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Apple Cider Vinegar for Hair

Years ago, while I was getting my hair done, my stylist asked what kind of shampoo and conditioner I was using. I said some cheap brand from Costco. She said she could feel the residue it was leaving on my hair. She then told me the secret to getting rid of that buildup: apple cider vinegar. Many high-end hair product companies sell an apple cider vinegar rinse—basically a clarifying rinse. I have tried the fancy-schmancy clarifying products and shelled out the dough for them. Using a homemade apple cider vinegar rinse is so smart and way more affordable. There’s not an exact recipe for this, but a mix of 1/3 cup apple cider vinegar to one quart distilled water should be just about right. You can pour this mixture into a spray bottle and keep it in the shower.

So how does vinegar help your hair? The cuticle (the outermost layer of each hair) determines how your hair looks. When it’s in good shape and lying flat, your hair looks smooth. When the layers of the cuticle are tightly knit together, light reflects off the cuticle, and your hair looks shiny. The opposite is also true. When the cuticle is covered in residue or its layers are open and not knit together, hair feels coarse and brittle. The cuticle absorbs light rather than reflecting it, so your hair looks dull. Apple cider vinegar removes scaly buildup and closes the cuticle. It balances hair’s pH level and leaves the hair shiny and clean. It also promotes blood circulation in the capillaries of your scalp, so I use it in the winter when my scalp can get dry and itchy.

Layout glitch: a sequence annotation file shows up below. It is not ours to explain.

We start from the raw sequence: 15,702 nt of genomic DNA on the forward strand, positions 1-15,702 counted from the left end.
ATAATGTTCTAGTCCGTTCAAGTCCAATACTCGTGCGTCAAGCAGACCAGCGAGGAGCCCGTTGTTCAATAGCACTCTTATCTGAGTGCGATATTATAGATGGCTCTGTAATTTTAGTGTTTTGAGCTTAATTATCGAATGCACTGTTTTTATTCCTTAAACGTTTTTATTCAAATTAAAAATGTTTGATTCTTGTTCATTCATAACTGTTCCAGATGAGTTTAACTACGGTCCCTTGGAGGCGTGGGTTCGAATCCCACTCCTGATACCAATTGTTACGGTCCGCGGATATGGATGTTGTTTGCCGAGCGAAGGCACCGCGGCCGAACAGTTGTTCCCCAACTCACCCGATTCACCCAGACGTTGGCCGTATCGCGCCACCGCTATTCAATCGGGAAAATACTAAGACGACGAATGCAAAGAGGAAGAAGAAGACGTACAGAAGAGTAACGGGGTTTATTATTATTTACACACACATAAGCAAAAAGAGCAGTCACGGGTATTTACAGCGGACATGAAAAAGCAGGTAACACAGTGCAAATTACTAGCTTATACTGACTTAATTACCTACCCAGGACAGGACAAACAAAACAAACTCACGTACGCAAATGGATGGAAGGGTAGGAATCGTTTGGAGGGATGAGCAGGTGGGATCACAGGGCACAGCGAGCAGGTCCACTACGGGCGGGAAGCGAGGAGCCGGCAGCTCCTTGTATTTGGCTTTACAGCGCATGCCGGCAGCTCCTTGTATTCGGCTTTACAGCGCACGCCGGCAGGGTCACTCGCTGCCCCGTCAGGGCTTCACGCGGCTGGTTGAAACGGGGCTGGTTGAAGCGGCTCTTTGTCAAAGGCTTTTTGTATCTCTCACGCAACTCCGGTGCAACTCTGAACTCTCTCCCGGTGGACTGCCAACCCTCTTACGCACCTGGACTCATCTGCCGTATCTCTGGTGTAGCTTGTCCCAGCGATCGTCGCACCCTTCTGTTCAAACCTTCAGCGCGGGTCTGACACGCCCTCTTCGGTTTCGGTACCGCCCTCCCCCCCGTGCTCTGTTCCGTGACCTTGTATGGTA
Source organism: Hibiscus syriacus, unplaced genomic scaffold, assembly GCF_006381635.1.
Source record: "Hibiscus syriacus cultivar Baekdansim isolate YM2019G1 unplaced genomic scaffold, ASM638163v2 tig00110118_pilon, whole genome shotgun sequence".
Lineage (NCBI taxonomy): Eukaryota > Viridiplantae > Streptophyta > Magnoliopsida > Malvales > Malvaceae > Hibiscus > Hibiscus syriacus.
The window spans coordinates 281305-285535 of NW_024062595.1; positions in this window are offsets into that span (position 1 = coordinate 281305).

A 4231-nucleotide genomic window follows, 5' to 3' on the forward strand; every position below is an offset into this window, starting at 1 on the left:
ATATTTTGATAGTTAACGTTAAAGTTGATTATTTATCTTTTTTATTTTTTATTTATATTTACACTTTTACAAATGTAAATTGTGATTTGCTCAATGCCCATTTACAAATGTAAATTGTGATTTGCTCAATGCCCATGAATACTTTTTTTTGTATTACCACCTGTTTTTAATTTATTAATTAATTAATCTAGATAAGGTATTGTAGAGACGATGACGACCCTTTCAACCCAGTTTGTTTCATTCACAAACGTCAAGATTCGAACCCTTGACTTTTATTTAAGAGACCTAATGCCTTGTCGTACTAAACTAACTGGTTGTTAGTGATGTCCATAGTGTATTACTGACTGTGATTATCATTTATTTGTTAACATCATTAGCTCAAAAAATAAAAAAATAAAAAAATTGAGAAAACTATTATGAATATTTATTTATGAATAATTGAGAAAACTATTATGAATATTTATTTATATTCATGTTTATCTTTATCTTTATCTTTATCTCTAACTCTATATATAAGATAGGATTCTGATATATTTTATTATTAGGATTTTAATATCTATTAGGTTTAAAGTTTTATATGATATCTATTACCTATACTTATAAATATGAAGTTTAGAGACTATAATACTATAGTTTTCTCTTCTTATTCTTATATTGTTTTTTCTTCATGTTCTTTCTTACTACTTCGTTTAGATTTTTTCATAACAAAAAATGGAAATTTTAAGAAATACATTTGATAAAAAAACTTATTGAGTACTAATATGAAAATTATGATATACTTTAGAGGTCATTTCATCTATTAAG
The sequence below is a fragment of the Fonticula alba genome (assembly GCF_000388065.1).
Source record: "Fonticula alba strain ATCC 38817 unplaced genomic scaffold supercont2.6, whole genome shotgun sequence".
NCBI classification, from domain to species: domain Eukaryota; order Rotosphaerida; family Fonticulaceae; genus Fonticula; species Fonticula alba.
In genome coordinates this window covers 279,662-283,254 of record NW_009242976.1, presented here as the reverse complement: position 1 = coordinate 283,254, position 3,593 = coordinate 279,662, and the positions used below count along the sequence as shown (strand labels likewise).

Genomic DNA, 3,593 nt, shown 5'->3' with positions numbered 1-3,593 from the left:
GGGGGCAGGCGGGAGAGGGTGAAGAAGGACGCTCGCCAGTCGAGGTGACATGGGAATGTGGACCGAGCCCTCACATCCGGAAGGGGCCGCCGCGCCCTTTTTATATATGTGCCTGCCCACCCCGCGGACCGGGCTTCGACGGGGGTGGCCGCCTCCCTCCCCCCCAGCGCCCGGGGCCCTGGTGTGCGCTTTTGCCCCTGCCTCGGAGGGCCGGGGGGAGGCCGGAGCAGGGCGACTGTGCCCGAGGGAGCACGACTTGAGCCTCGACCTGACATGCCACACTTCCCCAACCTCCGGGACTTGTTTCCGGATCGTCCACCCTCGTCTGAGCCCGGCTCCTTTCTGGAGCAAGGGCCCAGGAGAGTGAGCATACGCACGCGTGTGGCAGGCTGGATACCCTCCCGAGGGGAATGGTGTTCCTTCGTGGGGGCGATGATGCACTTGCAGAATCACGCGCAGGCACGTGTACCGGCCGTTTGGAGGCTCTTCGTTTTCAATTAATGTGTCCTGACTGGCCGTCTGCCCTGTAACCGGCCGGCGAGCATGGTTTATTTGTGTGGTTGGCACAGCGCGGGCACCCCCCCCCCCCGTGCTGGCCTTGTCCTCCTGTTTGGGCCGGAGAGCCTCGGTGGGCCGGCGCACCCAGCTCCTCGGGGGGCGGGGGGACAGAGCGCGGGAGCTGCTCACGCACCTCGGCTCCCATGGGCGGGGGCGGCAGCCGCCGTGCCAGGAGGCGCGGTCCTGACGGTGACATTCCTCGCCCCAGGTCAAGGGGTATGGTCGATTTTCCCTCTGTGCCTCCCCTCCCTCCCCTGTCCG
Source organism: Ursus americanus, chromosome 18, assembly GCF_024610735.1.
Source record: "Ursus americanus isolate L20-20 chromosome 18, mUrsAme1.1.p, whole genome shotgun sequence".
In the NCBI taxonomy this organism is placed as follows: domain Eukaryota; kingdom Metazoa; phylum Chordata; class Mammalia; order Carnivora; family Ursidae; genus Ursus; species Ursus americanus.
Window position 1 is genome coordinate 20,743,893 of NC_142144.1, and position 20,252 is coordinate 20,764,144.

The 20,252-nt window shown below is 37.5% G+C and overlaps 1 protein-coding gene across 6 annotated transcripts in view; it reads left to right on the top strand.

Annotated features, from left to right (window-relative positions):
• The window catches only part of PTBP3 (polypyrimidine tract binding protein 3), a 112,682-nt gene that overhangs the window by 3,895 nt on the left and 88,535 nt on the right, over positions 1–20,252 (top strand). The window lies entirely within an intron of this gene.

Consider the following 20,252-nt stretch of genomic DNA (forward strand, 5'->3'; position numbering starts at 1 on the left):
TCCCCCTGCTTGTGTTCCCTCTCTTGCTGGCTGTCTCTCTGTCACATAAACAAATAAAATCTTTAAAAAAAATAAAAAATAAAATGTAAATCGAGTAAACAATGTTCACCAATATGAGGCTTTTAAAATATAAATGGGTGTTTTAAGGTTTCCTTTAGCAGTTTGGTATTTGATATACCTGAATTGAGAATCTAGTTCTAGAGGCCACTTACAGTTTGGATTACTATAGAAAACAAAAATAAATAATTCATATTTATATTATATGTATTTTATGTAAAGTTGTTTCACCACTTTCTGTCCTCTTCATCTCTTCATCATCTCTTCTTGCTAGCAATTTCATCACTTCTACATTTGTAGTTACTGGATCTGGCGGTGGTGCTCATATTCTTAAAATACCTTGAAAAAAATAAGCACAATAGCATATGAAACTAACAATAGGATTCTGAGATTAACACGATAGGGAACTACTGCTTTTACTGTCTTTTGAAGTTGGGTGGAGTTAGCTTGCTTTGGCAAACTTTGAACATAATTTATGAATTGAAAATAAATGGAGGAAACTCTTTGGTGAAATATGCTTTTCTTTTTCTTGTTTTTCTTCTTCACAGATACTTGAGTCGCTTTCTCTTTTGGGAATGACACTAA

After you shampoo and rinse your hair, apply the vinegar mixture, leave it on for a minute or so, and rinse. No need to condition. Use this once or twice a week, depending on how your hair reacts to it. Don’t worry if your wet hair smells like vinegar after you’ve rinsed it out. The smell will go away as your hair dries. I have read that this isn’t good for color-treated hair, but I haven’t noticed a difference in mine—and yes, there is a bit of highlighting happening there.

When you’re shopping for apple cider vinegar, I suggest Bragg Organic. Don’t be afraid of the strange look of Bragg cider; it’s supposed to look that way. A lot of apple cider vinegars don’t have the amazing health benefits that this one does. In the next few weeks, I’ll be following up on this article with articles about some of the health benefits—so stay tuned for part two!

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  1. aunt marilyn says:

    I have used a vinegar rinse and it does affect my color treated hair. Basically over time it lightens the color. Also what about adding different herbs to the rinse for added benefits for things like hair loss, dandruff, shine etc?

  2. Michelle says:

    Maybe you should think of something to replace your shampoo like baking soda or the vinegar itself, then you wouldn’t have the unhealthy building in the first place, or any other harmful effects of shampoo.

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